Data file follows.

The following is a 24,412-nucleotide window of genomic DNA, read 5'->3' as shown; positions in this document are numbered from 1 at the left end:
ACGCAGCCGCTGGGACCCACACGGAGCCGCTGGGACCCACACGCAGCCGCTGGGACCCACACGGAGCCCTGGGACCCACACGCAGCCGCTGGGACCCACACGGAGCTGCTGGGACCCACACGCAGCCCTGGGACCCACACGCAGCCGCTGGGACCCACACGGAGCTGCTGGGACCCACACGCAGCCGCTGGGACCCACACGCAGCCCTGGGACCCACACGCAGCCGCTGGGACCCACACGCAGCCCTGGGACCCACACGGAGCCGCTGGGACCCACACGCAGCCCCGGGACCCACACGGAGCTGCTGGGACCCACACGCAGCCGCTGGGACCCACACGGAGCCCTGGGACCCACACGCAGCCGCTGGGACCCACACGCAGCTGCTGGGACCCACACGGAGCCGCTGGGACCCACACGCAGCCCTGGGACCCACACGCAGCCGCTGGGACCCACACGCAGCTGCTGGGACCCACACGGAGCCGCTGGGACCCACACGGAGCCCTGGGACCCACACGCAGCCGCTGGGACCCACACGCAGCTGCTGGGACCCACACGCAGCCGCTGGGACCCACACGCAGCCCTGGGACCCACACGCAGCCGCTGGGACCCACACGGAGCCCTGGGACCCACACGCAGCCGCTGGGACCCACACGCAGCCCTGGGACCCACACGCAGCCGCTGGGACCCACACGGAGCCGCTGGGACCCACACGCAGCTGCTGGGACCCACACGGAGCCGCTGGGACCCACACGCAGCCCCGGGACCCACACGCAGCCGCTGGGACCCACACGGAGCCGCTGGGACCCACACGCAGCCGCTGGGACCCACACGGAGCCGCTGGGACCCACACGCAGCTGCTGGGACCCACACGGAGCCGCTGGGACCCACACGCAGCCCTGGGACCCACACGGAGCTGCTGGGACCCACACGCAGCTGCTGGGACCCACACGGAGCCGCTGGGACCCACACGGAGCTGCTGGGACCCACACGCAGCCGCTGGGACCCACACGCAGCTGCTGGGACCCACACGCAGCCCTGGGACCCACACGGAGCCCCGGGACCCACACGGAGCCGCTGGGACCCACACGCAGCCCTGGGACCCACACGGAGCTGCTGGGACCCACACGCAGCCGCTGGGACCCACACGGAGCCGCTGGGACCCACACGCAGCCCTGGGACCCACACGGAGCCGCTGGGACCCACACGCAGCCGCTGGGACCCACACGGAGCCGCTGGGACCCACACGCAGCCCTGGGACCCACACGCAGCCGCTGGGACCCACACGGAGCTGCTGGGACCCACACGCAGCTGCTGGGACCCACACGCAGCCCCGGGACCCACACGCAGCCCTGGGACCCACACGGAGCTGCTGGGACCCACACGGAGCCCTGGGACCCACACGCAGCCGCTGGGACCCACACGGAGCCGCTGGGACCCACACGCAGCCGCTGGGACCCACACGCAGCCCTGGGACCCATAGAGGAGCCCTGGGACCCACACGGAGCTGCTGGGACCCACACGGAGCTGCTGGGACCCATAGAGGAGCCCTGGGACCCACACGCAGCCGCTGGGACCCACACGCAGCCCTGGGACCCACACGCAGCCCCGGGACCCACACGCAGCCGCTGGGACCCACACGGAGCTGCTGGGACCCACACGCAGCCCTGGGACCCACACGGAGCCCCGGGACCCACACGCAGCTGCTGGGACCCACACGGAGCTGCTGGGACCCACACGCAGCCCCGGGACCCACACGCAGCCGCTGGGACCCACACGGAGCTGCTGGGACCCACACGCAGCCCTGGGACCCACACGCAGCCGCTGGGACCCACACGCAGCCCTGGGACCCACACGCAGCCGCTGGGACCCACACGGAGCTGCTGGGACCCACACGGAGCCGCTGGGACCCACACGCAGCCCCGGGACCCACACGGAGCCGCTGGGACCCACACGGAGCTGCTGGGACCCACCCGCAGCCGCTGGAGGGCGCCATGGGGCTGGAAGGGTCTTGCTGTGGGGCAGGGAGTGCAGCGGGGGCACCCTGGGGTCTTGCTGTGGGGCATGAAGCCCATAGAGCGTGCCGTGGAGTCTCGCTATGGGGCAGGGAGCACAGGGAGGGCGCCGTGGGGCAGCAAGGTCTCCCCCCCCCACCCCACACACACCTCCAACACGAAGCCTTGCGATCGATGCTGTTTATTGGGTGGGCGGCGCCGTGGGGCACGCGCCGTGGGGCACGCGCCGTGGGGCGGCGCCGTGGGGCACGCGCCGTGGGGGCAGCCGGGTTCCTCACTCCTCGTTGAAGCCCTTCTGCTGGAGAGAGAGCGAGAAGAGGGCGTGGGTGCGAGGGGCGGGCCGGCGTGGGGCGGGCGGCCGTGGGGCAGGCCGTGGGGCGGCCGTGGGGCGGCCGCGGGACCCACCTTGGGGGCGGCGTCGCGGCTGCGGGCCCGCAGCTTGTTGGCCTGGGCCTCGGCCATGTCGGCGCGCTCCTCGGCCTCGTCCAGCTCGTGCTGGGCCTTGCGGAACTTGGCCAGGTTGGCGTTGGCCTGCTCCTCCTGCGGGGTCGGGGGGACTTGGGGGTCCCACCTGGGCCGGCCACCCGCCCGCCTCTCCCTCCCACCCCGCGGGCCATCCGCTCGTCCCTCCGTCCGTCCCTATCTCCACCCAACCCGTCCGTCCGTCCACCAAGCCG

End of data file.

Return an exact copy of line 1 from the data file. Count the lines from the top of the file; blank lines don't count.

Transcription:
The following is a 24,412-nucleotide window of genomic DNA, read 5'->3' as shown; positions in this document are numbered from 1 at the left end: